Originally published in The American Lawyer.
Being in the middle has never been easy. The middle child, the middle manager, the midsize company—all come saddled with a litany of burdens from not being big enough to do something to being big enough not to do something. The middle is large enough to create expectations, yet not large enough to deploy vast resources in pursuit of a mission. It demands juggling priorities, enduring sacrifices and making sometimes difficult choices. The middle is where we find the Am Law Second Hundred.
In case you missed it, this recording of AmLaw’s webinar analyzing the Second Hundred delivers deep insight and perspectives on what the rankings tell us (and don’t) and why management and leadership are increasingly the true differentiators driving varying financial performance. A conversation between Nick Bruch, Gina Passarella and Marcie Borgal Shunk.
Originally published in The Legal Intelligencer.
There is a crisis brewing in law firms. In an era of volatility and transformation, law firms are now, more than ever, reliant on their culture, vision and operational approach to drive performance—all of which, at their core, rely on effective leadership. Multiple recent longitudinal analyses of the AmLaw 200 illustrate this connection, repudiating that size alone creates an advantage. Few firms, however, have the processes, tools and structure in place to develop and select the best leaders for their organizations. Moreover, the most revered leaders in law firms may not be those who have significant, positive, long-term impact on their firms.
Originally published on law.com.
Over the past decade the primary objective of many large law firms has been a simple one: get bigger. Firms of all sizes and regional origins have made deliberate moves (and some explicit announcements) that indicate their intention of becoming national or international players in the legal space. The trajectory from regional to super-regional to national to international is well-worn; and the benefits of being an international or national law firm seem indisputable. A new regional analysis of law firm geographic profiles and growth, however, reveals the payoff from being a truly national or international law firm just may not be what it used to be.
Originally published in The Legal Intelligencer.
Recently, Hugh A. Simons wrote for American Lawyer an enticing argument advocating elite law firms increase their rates. In one striking comment, Simons suggests elite law firms jettison any and all commodity services. While catering to high-end needs may certainly simplify operational management, the practicality of this approach is limited to no more than a handful of truly elite firms—leaving the vast majority of firms—including some of today’s highest performers— demanding a different modus operandi.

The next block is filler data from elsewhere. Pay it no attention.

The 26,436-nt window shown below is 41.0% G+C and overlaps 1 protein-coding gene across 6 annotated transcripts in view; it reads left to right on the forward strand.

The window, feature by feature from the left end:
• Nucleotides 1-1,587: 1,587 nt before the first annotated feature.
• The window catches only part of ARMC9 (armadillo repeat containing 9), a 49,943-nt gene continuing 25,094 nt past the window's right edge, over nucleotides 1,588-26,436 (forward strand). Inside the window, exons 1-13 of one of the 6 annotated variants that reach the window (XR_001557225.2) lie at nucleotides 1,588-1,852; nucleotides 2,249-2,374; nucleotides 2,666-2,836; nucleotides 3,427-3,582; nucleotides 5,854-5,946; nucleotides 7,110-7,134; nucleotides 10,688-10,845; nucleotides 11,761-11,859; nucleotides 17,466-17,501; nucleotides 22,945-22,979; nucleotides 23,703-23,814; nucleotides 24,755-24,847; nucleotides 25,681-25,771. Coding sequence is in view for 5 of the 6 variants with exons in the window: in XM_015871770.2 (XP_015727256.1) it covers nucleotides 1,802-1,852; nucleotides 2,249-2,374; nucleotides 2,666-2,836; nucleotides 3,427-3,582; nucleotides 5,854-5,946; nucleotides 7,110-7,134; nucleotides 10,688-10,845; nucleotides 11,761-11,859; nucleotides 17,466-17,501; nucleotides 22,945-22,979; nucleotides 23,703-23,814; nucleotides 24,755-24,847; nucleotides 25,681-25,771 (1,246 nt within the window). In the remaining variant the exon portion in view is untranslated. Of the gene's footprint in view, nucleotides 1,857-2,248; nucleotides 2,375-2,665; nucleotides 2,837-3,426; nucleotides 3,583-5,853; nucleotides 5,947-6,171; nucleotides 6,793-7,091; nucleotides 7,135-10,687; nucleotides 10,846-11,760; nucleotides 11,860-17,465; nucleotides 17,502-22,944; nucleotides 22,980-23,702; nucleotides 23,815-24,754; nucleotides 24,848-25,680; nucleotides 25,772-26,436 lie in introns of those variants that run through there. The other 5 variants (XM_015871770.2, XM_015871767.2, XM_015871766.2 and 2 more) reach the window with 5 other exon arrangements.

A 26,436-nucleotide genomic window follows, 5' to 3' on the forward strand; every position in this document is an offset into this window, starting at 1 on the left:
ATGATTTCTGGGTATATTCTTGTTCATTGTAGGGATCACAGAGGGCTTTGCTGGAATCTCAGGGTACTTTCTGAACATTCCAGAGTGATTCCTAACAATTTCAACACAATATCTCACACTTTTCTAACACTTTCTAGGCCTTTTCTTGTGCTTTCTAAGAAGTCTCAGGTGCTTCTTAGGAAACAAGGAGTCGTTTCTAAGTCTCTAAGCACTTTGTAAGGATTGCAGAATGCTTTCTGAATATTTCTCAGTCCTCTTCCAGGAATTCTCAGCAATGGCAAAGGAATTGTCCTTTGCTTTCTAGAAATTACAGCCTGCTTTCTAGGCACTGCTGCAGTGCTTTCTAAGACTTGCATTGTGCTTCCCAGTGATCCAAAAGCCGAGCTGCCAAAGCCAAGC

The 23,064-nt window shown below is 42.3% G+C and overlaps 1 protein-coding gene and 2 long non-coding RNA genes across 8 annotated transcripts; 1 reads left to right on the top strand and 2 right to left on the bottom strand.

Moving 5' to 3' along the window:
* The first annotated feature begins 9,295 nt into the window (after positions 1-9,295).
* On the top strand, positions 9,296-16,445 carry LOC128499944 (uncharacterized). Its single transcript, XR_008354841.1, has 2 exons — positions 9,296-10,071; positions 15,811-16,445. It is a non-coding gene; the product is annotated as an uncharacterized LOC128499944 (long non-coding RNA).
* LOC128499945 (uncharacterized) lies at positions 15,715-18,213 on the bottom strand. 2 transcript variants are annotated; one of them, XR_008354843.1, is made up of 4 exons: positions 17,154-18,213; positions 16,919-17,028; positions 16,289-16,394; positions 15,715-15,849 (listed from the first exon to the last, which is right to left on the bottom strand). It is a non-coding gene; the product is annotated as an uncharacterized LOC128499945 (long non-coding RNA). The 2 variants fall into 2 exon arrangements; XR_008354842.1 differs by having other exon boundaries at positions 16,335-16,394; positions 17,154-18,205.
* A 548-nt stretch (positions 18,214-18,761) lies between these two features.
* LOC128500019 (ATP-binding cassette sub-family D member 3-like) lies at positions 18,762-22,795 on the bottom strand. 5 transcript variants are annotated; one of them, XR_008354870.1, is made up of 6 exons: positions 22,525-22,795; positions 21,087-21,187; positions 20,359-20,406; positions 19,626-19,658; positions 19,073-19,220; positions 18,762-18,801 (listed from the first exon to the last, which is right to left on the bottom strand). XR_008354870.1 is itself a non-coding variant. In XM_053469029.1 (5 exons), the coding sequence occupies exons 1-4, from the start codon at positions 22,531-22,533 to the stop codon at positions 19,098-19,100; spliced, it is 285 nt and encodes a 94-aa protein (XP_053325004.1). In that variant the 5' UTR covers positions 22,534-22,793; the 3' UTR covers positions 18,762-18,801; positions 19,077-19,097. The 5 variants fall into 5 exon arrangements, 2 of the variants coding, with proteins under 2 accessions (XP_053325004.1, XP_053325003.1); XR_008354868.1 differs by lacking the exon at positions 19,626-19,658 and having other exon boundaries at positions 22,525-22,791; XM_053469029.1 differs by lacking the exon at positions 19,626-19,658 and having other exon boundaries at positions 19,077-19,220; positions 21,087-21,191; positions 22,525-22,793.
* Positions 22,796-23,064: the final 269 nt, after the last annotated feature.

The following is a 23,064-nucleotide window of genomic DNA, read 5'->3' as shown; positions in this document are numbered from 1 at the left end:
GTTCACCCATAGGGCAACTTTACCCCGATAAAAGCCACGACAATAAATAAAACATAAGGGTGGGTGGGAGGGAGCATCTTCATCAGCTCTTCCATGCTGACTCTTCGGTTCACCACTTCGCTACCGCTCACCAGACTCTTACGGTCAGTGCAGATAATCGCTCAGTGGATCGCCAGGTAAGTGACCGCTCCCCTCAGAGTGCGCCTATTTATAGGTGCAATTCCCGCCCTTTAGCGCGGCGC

Originally published in New York Law Journal, January 2018.
Realization rates continue to decline in the legal industry, according to the most recent Georgetown Law/Peer Monitor report, demonstrating the growing disconnect between the hours worked and revenue generated by lawyers. As the connection between the billable hour and financial success becomes more tenuous, so too does the premise for advocating a highly leveraged business model comprised primarily of lawyers.
Originally published on Law.com, December 2017.
Recent news and awards indicate law firms are increasing their investments in innovation. Stories of recently launched innovation committees, R&D teams and idea labs routinely grace the pages of industry publications. Yet despite these investments, the trajectory of the industry as a whole seems to have remained largely unchanged. Why are innovation efforts by larger law firms failing to make a meaningful impact?
Originally published in New York Law Journal, September 2017.
Taking a cue from some of the organizations that have displaced traditional Fortune 500 companies, if we abandon all that we know to be true—the billable hour as the pinnacle of measuring performance, the pyramid structure comprised predominantly of trained lawyers, the adulation of sophisticated legal services—what’s left?
Co-produced with Acritas.
Law firm competitive intelligence (CI) is not new. Approximately half of the law firms participating in this study have had resources dedicated to CI for five or more years. This report, however, reveals there is significant work to be done to build CI capabilities to keep pace with the competitive and dynamic industry law has become. Download a complimentary copy now.
Unfortunately, at most firms, the planning process has become more an exercise in checking the boxes and filling in the blanks than one in energizing action. Introducing a new approach to planning can help to spot untapped opportunities and revitalize stagnant business development efforts.